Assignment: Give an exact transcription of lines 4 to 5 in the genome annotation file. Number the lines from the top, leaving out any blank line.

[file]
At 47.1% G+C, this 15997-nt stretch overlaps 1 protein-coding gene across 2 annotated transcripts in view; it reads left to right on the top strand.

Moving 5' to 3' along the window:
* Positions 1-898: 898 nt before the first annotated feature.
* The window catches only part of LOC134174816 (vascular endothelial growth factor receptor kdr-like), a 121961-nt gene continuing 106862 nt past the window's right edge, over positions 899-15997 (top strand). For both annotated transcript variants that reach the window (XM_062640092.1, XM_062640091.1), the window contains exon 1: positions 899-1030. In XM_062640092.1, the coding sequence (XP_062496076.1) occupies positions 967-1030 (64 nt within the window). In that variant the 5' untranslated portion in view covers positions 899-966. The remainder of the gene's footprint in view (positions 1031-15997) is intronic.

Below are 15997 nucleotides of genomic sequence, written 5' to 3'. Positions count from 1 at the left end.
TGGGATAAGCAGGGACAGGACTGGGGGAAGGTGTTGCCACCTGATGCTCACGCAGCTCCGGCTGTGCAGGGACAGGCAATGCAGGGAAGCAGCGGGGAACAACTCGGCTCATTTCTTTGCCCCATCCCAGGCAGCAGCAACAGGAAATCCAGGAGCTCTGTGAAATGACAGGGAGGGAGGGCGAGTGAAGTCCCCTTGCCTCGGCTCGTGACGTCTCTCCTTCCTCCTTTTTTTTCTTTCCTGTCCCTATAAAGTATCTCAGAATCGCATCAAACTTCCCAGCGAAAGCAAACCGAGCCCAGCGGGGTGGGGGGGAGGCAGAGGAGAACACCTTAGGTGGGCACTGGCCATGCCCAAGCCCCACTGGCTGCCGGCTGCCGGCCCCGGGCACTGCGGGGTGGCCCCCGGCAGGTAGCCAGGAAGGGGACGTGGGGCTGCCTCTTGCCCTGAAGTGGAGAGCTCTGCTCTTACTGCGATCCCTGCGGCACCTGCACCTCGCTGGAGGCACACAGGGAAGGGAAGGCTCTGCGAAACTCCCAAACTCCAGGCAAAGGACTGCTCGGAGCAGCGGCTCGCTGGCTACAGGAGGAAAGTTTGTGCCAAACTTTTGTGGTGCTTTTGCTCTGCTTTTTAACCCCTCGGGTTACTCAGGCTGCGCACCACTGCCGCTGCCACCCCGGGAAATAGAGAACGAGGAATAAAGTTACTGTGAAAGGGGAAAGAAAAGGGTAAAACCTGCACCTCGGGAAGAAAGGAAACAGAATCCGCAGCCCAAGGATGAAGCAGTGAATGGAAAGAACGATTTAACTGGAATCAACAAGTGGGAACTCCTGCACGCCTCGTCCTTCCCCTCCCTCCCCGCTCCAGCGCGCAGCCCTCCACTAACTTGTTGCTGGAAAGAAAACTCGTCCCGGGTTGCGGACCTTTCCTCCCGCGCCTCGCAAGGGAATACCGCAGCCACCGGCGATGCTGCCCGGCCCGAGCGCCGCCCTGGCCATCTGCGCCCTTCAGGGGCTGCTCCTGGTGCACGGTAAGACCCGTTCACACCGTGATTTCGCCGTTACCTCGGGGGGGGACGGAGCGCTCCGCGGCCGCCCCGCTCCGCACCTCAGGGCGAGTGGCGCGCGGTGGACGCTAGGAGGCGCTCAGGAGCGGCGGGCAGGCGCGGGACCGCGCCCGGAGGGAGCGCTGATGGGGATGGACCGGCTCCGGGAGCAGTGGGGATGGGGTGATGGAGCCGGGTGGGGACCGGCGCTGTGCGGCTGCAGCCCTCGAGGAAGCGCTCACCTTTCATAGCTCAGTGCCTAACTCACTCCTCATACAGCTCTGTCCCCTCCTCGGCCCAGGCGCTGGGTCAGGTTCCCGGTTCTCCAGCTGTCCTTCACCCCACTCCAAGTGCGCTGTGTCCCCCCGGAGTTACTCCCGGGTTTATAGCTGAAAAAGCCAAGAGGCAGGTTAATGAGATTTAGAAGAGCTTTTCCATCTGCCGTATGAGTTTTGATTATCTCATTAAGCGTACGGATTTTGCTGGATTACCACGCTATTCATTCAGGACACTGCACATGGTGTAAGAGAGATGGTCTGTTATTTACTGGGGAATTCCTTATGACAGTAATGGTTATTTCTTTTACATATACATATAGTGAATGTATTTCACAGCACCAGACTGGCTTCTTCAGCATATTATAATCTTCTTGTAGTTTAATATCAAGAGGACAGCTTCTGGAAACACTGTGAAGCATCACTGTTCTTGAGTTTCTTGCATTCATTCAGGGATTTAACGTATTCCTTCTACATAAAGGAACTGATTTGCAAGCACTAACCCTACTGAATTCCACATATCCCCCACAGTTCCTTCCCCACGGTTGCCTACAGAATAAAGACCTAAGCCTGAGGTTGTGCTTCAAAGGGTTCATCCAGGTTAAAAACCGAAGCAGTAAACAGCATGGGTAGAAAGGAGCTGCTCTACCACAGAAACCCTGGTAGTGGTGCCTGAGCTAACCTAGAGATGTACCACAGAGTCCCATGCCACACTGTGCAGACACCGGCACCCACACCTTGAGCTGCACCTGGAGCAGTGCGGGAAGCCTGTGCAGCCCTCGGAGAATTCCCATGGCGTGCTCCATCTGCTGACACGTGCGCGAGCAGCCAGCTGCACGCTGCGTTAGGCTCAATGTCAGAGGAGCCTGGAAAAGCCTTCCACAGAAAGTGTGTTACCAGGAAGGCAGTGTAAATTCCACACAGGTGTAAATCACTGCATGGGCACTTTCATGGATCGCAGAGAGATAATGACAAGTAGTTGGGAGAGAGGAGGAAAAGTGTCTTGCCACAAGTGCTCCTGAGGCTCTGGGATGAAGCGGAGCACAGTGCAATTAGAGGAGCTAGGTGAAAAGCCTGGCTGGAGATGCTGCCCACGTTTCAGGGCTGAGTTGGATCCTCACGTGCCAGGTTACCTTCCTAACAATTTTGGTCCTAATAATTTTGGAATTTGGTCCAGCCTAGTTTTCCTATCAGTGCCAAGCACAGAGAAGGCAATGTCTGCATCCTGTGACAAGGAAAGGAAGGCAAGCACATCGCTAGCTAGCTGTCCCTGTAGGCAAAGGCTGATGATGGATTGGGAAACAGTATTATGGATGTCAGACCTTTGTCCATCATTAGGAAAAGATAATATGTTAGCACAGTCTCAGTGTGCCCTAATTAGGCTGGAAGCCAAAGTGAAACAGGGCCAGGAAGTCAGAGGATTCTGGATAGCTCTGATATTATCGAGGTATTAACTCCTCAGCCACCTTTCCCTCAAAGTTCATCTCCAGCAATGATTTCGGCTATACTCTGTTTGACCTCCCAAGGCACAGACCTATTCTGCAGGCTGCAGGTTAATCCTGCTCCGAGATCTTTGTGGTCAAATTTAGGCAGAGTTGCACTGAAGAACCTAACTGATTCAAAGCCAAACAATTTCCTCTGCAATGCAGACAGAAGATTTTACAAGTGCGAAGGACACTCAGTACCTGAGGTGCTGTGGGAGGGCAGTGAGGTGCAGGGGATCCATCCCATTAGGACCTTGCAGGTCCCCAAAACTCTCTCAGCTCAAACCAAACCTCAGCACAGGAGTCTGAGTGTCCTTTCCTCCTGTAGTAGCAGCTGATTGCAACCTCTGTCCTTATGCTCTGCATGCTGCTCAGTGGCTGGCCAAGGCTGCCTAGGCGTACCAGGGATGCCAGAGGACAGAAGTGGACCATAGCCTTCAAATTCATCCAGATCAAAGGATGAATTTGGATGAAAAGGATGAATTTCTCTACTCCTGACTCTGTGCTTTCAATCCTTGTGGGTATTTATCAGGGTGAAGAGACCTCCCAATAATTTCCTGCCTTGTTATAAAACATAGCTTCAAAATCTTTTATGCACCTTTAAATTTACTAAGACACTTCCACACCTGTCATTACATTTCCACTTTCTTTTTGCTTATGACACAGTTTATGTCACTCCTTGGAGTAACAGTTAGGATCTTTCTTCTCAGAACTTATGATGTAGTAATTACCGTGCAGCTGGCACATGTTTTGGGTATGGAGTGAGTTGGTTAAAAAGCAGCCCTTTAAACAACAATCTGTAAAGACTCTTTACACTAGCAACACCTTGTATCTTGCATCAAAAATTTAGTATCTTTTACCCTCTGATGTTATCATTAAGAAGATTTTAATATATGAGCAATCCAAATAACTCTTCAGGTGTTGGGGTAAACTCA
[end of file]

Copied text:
* The window catches only part of LOC134174816 (vascular endothelial growth factor receptor kdr-like), a 121961-nt gene continuing 106862 nt past the window's right edge, over positions 899-15997 (top strand). For both annotated transcript variants that reach the window (XM_062640092.1, XM_062640091.1), the window contains exon 1: positions 899-1030. In XM_062640092.1, the coding sequence (XP_062496076.1) occupies positions 967-1030 (64 nt within the window). In that variant the 5' untranslated portion in view covers positions 899-966. The remainder of the gene's footprint in view (positions 1031-15997) is intronic.

Below are 15997 nucleotides of genomic sequence, written 5' to 3'. Positions count from 1 at the left end.